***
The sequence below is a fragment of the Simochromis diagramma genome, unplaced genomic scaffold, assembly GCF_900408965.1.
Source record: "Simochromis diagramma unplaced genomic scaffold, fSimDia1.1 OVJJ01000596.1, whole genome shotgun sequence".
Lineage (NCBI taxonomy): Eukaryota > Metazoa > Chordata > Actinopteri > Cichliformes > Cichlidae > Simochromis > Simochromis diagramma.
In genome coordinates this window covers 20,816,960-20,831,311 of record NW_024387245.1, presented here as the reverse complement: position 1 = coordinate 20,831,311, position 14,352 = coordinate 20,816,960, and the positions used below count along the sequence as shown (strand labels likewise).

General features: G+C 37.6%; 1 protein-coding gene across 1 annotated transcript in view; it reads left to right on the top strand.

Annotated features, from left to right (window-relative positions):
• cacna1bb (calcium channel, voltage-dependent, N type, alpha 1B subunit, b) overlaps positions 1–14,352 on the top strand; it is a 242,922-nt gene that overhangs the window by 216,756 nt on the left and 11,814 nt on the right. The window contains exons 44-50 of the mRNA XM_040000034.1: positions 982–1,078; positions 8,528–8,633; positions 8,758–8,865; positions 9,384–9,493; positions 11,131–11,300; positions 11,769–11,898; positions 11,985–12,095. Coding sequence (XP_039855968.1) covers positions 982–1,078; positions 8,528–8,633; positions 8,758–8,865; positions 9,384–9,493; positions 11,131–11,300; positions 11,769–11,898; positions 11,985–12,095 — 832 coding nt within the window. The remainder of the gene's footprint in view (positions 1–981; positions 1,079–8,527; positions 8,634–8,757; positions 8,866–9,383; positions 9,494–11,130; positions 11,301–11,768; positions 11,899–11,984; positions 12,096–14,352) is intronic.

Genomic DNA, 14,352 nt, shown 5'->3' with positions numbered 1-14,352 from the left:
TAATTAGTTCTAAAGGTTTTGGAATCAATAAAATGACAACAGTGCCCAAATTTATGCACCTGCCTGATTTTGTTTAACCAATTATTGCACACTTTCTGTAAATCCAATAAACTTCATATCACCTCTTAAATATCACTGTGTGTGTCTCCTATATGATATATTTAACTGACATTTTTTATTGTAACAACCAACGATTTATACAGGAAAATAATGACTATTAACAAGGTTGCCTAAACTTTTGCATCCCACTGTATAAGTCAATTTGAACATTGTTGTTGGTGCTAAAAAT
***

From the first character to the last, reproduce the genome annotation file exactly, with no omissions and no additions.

The sequence below is a fragment of the Simochromis diagramma genome, unplaced genomic scaffold, assembly GCF_900408965.1.
Source record: "Simochromis diagramma unplaced genomic scaffold, fSimDia1.1 OVJJ01000596.1, whole genome shotgun sequence".
Lineage (NCBI taxonomy): Eukaryota > Metazoa > Chordata > Actinopteri > Cichliformes > Cichlidae > Simochromis > Simochromis diagramma.
In genome coordinates this window covers 20,816,960-20,831,311 of record NW_024387245.1, presented here as the reverse complement: position 1 = coordinate 20,831,311, position 14,352 = coordinate 20,816,960, and the positions used below count along the sequence as shown (strand labels likewise).

General features: G+C 37.6%; 1 protein-coding gene across 1 annotated transcript in view; it reads left to right on the top strand.

Annotated features, from left to right (window-relative positions):
• cacna1bb (calcium channel, voltage-dependent, N type, alpha 1B subunit, b) overlaps positions 1–14,352 on the top strand; it is a 242,922-nt gene that overhangs the window by 216,756 nt on the left and 11,814 nt on the right. The window contains exons 44-50 of the mRNA XM_040000034.1: positions 982–1,078; positions 8,528–8,633; positions 8,758–8,865; positions 9,384–9,493; positions 11,131–11,300; positions 11,769–11,898; positions 11,985–12,095. Coding sequence (XP_039855968.1) covers positions 982–1,078; positions 8,528–8,633; positions 8,758–8,865; positions 9,384–9,493; positions 11,131–11,300; positions 11,769–11,898; positions 11,985–12,095 — 832 coding nt within the window. The remainder of the gene's footprint in view (positions 1–981; positions 1,079–8,527; positions 8,634–8,757; positions 8,866–9,383; positions 9,494–11,130; positions 11,301–11,768; positions 11,899–11,984; positions 12,096–14,352) is intronic.

Genomic DNA, 14,352 nt, shown 5'->3' with positions numbered 1-14,352 from the left:
TAATTAGTTCTAAAGGTTTTGGAATCAATAAAATGACAACAGTGCCCAAATTTATGCACCTGCCTGATTTTGTTTAACCAATTATTGCACACTTTCTGTAAATCCAATAAACTTCATATCACCTCTTAAATATCACTGTGTGTGTCTCCTATATGATATATTTAACTGACATTTTTTATTGTAACAACCAACGATTTATACAGGAAAATAATGACTATTAACAAGGTTGCCTAAACTTTTGCATCCCACTGTATAAGTCAATTTGAACATTGTTGTTGGTGCTAAAAAT